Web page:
The state will lose revenue, so it may get some in additional tax take from businesses also enjoying lower power costs, but what businesses will continue to operate, or come to operate in NZ, without other economic steps being taken to grow economic activity here, e.g. with more value added manufacturing?

    I was also excited at first, but looking at MRPs report and other details, I am extremely doubtful. Shearer will be taken apart again, this time also dragging the Greens down. It is not good news, they have not got this worked through, I fear, despite of BERL.




  9. Further to my comment just made: I can only see this as a last effort by Labour and Greens to torpedo the partial asset sale of energy SOEs, by sending a message to prospective share buyers, hey, you will get little if any “dividends”, as profits will be kept low, to benefit the end electricity consumers.

    So naturally Nats and their allies hate this.

    But apart from that, the figures and talk are not convincing, I am afraid.

    Add to that the scenario where future energy consumers may choose to go solar and geothermal or whatever, and use less power from the main grid, then retail sales will drop further in future.

    It would be foolish now for anyone to buy shares in MRP or other SOEs on the block. But also will it be totally uncertain, how Shearer and Labour, with the Greens, will be able to make this work.

  10. It is true that putting a further $25 dollars a month into the hands of those who need it seems to represent a small change in the direction of the money flow, but let’s not get carried away. Six dollars a week might be welcome, but it is not going to make a huge change to anyone’s life, and it is an amount that could easily be taken away elsewhere.

    Nothing shows up the deep inequality in this country than the assumption that the price of a cheap lunch per week is going to bring great relief to a poor family. You may be convinced, Chris, but I am not. This looks to me like yet another attempt to keep Shearer afloat until it is too late to change horses.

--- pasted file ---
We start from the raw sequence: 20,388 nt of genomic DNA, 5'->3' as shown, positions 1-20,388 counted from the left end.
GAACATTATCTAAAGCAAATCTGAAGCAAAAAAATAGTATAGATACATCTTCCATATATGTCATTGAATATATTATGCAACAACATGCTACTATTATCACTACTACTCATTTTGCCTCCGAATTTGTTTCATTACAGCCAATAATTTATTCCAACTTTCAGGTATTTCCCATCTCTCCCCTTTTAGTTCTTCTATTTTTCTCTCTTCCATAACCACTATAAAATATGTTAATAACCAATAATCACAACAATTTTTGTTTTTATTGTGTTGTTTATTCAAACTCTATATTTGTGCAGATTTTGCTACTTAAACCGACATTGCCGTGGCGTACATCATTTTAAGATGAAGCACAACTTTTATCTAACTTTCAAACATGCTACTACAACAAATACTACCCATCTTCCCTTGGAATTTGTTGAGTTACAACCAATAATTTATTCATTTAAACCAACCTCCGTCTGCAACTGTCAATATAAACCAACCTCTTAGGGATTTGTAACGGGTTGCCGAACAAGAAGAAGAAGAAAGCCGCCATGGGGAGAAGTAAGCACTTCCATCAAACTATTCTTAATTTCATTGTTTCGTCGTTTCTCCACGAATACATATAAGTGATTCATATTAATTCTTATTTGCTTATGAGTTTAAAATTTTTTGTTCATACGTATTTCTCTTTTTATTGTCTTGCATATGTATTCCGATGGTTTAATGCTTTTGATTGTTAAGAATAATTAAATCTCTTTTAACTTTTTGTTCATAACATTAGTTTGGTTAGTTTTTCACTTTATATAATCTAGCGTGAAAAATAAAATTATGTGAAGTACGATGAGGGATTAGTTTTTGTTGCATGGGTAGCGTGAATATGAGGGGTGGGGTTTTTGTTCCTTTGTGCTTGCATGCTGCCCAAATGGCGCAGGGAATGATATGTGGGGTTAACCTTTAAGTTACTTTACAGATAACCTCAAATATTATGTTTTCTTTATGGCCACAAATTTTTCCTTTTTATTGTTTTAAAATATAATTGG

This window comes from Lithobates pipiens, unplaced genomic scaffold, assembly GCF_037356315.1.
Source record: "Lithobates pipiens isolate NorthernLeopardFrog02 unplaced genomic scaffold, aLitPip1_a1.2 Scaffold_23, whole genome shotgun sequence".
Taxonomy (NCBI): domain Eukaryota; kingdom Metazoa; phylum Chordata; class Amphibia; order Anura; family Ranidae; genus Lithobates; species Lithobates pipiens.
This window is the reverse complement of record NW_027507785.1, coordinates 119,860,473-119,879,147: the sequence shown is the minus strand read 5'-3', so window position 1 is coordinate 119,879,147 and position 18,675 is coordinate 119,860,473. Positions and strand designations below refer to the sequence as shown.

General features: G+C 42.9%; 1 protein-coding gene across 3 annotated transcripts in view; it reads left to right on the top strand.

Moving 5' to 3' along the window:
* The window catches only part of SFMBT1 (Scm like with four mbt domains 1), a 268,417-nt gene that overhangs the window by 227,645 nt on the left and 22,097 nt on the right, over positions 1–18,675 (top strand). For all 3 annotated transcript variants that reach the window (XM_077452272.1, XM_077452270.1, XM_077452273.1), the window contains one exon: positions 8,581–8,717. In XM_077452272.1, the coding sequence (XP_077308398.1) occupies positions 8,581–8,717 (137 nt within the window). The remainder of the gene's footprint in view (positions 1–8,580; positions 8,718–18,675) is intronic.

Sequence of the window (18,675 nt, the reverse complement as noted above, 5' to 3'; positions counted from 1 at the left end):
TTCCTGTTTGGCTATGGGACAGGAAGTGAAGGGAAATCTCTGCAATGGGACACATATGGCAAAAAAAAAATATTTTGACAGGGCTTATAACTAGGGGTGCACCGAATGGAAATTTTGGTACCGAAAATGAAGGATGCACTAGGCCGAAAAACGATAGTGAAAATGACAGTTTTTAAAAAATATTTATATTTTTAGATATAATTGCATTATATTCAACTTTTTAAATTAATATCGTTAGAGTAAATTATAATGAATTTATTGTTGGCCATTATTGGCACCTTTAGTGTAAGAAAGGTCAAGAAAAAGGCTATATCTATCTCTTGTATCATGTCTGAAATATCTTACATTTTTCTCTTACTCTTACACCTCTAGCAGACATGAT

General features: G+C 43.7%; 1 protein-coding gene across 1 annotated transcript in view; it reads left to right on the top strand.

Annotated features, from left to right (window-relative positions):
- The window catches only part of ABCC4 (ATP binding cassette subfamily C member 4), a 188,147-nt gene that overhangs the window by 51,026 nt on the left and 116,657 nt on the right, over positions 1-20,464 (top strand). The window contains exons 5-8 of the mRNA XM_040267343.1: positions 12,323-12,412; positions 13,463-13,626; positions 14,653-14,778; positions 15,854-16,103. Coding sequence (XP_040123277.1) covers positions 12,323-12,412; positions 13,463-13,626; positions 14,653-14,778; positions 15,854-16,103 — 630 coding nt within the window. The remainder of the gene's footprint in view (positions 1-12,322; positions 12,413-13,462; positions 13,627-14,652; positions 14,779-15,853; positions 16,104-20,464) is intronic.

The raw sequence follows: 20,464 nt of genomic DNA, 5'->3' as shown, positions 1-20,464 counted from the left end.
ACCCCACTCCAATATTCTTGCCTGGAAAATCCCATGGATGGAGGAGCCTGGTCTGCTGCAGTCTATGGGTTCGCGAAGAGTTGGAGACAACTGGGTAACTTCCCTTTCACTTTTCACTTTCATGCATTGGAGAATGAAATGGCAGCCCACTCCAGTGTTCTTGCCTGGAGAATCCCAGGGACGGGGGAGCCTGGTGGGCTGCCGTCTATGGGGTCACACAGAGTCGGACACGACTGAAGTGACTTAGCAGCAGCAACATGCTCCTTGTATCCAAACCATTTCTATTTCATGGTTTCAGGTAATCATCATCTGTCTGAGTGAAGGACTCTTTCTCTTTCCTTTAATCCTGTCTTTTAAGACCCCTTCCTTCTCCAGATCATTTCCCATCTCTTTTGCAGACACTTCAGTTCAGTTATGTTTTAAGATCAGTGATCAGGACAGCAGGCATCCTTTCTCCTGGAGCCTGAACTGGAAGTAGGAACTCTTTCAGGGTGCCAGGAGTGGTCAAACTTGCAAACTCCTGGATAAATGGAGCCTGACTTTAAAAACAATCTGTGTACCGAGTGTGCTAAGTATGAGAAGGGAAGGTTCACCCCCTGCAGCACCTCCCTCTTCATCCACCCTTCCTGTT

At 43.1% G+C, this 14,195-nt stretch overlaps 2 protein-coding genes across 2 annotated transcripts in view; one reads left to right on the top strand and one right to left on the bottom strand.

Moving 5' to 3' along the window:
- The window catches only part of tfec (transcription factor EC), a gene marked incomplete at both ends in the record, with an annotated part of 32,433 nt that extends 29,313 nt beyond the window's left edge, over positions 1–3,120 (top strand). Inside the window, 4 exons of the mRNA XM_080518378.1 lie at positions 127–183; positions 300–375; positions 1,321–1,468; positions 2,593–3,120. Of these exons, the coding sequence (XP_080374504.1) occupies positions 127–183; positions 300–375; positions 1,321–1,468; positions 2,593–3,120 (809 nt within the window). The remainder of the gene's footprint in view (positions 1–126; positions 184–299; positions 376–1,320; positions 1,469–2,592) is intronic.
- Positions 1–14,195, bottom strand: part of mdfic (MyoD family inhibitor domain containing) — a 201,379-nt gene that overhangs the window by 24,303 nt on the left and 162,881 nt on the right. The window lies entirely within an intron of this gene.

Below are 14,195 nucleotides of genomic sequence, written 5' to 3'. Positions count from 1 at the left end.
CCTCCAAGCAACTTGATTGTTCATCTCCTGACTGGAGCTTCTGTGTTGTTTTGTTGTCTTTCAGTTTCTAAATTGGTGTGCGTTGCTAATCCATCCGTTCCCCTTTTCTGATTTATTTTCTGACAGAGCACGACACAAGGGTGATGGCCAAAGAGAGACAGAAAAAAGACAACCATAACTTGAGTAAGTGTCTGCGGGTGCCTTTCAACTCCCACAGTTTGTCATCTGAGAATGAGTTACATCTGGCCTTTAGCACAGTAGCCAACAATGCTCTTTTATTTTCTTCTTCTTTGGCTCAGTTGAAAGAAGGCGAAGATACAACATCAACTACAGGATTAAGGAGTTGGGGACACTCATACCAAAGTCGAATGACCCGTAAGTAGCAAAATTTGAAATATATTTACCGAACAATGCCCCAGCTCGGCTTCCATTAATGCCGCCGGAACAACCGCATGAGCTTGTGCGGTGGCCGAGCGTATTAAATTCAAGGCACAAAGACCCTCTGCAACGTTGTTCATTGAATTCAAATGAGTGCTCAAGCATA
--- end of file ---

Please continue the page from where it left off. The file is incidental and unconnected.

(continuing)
11. i loved the way the govt said it was “communist” like policies.
    them who are now willing to use power to spy on citizens and stop domocratic protesting.
    I for one hate being told the price rises are so the network can be upgraded..is that not what my bills already part pay for. The power Network up here in the FAR North is a shambles. Line technians are leaving for Aussie and not replaced, the hardware is in a great state of disrepair.
    Any change for the better WILL be better. More jobs for the Youth cause being a Lineman for the County is really COOL

  12. This might be a “big kahuna” to Shearer but it’s a shame that Labour has such an uninspiring and frankly BORING leader. I, unlike Chris Trotter, am still far from convinced that Shearer should stay. This policy like kiwibuild before it, will not convince people when the salesman is SO BAD!!! David Cunliffe would sell this policy and make people feel hopeful and uplifted. Shearer looks bored, uninterested, and frankly looks out of his depth like he’s in the early stages of alzheimers!!! No matter what policies Labour come up with, with a salesman like Shearer, they have one hand tied behind their backs 24/7!!! He may have done well on Checkpoint, but, as they say, one swallow does not make a summer!!!